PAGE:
Processos de ciclagem de nutrientes em diferentes modelos de restauração
Mariano, Lucas Florêncio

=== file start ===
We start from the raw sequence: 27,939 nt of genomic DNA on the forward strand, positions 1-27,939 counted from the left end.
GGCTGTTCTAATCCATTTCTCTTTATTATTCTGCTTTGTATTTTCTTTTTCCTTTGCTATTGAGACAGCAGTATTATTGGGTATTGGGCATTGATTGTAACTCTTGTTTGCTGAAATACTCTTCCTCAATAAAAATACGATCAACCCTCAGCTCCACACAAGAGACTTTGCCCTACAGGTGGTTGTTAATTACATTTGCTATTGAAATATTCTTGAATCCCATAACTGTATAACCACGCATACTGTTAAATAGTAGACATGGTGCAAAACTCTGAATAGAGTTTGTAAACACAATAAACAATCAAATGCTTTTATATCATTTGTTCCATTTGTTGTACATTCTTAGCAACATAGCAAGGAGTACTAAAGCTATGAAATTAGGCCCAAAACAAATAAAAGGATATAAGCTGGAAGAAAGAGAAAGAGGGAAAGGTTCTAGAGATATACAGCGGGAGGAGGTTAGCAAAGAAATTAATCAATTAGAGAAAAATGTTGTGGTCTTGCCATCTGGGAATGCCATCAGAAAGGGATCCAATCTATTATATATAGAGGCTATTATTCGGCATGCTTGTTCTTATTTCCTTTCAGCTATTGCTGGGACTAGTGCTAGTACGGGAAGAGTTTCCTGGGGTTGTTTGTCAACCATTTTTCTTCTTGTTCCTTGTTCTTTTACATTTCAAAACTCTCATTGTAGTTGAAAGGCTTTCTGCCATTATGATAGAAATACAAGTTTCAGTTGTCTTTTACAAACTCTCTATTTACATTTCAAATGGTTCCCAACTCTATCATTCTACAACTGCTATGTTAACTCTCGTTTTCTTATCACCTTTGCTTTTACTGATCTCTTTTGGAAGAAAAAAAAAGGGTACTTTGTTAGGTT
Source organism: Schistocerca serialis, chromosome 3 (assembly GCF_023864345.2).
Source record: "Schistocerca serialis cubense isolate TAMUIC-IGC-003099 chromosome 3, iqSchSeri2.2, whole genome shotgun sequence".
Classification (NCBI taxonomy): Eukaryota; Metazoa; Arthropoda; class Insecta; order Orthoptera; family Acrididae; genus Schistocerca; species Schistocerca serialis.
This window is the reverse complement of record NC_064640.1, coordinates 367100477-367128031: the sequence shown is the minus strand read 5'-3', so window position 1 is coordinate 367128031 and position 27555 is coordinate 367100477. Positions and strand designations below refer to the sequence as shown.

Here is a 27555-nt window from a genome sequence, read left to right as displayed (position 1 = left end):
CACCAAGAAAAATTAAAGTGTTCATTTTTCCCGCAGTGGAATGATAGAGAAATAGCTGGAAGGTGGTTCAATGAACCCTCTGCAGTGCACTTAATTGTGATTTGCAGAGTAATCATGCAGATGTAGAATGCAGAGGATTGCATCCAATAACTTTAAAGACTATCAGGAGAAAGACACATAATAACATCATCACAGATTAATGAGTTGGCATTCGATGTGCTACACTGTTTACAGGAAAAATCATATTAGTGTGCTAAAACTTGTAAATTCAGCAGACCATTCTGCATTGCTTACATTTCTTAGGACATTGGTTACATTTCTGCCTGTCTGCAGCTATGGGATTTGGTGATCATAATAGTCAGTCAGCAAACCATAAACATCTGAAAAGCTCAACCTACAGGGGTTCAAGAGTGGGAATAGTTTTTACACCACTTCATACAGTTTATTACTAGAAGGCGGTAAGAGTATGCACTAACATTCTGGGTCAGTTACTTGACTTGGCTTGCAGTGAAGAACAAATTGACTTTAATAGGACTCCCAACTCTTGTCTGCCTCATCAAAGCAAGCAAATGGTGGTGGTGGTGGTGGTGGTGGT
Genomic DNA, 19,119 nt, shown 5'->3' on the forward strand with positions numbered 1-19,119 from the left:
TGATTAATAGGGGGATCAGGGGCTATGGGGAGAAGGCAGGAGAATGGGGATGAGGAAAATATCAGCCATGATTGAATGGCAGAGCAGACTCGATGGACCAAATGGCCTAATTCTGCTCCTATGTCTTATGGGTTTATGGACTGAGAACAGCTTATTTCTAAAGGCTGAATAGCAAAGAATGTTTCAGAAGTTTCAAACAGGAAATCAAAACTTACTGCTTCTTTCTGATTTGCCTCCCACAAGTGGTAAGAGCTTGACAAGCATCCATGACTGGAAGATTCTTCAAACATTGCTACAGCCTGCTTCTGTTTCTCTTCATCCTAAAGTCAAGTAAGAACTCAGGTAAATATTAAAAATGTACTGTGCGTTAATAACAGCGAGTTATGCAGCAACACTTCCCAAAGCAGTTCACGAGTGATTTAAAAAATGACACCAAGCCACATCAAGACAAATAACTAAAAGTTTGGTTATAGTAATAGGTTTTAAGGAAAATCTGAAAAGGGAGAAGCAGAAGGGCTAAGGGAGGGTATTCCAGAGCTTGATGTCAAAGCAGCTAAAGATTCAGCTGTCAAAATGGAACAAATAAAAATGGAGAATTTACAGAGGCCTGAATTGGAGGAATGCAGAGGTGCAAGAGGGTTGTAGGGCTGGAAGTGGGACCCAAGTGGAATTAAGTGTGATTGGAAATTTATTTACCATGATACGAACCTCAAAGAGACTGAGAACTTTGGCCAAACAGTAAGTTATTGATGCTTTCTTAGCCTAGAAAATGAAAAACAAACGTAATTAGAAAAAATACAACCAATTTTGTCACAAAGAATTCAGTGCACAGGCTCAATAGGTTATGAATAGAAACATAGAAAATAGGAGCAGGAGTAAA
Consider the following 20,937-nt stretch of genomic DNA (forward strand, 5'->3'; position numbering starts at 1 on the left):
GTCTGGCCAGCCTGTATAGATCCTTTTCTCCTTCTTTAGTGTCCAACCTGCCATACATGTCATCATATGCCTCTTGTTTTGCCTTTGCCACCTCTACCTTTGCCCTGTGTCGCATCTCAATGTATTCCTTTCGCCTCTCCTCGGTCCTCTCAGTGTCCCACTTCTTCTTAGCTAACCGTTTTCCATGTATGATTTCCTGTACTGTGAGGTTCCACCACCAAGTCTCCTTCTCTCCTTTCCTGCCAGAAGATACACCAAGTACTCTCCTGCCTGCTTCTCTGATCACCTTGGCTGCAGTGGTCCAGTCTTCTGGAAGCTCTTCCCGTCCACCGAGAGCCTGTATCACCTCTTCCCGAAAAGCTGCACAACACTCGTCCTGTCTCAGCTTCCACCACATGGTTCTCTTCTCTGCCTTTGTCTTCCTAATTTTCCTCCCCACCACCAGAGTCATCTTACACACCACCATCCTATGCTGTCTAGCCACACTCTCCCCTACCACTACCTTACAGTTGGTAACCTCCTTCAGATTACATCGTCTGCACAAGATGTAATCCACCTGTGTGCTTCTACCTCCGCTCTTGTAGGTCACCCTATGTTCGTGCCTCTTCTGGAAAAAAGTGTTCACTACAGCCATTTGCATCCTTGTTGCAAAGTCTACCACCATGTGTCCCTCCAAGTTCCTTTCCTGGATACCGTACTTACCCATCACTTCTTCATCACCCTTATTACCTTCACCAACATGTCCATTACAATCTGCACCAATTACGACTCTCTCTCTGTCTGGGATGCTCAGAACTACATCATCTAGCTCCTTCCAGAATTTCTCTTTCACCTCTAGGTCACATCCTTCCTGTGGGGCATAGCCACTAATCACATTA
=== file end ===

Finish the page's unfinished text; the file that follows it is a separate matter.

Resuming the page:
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Once considering the growing demand for forest restoration and the search for restoration models that rehabilitate the functionalities of nutrient cycling, this study aims to evaluate the contribution, nutrients and litter decomposition in different spacing and proportion per successional group. The experimental area was installed in 2012 using a partial factorial experimental design with three randomized blocks and 10 treatments with different spacing being: 1 x 0.3 m; 1 x 1 m; 2 x 1 m and 3 x 2 m and the proportions of successional groups by pioneer (P) and non-pioneer (NP) species. Litter collections were carried out between 2018 and 2019, using circular collectors suspended at a height of 1.20 m. After fractionation and quantification of the litter collected, the fraction leaves from the months of the year 2019 was used to determine the nutrient contents. To evaluate the decomposition, litterbags were assembled with a mix of a maximum of 10 grams of dry leaves, installed in July 2019 and distributed in the proportion of three per treatment in each block for a period of 6 months and collected monthly. The results for 6 and 7 years after planting, showed spacing as the most significant treatment for litter input, with 1 x 0.3 m showing the highest values, 8244 Kg ha-1 year-1 in the sixth and 9131 kg ha-1 yr-1 in the seventh year. The content of N, Ca and Mg showed changes between spacings and the content of Ca was the only element that showed changes in proportion by successional group. Nutrient input followed the direction of litter input results, with the exception of P and K. Nutrient accumulation followed the order N>Ca>K>Mg>S>P. Litter decomposition did not show statistical differences between treatments, with the largest constant K and the shortest half-life for 80NP20P (K=0.0027 and T ½ = 265 days) and for 1 x 1 m (K= 0 .0029 and T ½ = 248 days). The decomposition process in the treatments was influenced by the microclimate, with the minimum temperature showing the greatest association with decomposition. The ordering analysis revealed that the groups formed by the smallest spacings showed greater evidence in function of the nutrient input and return to the system, showing the rapid recovery of soil functionalities at the beginning of the forest succession process.
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